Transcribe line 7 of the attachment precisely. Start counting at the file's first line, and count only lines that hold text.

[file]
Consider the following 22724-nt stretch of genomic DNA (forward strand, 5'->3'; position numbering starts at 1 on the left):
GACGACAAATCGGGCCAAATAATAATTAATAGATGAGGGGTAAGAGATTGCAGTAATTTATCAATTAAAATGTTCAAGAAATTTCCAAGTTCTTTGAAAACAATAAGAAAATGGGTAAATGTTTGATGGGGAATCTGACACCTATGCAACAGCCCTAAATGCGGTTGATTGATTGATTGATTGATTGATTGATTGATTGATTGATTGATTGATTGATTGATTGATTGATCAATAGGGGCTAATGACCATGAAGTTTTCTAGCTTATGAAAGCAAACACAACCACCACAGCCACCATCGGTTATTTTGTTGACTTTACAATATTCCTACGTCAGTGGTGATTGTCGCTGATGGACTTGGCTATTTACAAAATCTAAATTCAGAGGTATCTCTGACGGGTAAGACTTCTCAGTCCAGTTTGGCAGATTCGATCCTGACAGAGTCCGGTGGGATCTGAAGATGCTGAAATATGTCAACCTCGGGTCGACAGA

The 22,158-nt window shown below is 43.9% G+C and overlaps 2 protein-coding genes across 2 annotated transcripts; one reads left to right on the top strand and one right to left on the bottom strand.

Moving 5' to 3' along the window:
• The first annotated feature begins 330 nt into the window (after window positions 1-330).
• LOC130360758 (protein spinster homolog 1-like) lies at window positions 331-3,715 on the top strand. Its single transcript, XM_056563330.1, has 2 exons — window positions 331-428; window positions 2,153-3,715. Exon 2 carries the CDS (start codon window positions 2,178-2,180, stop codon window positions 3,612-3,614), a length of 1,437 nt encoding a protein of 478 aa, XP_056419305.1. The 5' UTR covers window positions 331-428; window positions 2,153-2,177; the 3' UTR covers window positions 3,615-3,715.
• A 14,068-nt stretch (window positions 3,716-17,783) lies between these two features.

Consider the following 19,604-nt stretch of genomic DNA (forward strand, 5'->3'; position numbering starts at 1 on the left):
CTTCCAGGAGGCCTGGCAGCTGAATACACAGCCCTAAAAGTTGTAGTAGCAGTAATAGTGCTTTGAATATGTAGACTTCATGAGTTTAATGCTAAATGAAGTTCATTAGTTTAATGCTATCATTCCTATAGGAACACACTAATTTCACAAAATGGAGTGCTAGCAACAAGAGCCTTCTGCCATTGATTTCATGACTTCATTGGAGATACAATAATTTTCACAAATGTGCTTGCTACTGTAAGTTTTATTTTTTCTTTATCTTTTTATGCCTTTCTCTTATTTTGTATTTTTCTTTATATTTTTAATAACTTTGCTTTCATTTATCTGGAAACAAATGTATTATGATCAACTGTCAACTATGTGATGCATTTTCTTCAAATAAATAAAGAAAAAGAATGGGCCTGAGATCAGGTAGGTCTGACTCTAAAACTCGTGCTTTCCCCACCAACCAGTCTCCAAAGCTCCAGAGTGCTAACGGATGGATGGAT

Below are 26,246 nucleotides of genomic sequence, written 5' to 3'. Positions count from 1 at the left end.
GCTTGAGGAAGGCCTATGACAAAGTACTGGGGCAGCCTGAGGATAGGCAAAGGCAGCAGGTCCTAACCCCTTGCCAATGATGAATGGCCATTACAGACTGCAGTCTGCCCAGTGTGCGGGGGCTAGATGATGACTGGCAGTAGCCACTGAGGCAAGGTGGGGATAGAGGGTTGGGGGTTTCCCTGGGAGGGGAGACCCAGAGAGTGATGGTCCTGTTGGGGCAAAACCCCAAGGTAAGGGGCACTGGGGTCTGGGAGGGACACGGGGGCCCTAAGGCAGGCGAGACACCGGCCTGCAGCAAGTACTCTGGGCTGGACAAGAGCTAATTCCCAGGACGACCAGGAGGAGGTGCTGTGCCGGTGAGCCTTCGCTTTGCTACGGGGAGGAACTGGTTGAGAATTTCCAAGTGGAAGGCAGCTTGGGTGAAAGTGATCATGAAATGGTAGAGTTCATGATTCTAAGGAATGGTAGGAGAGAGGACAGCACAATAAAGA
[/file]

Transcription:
• A 14,068-nt stretch (window positions 3,716-17,783) lies between these two features.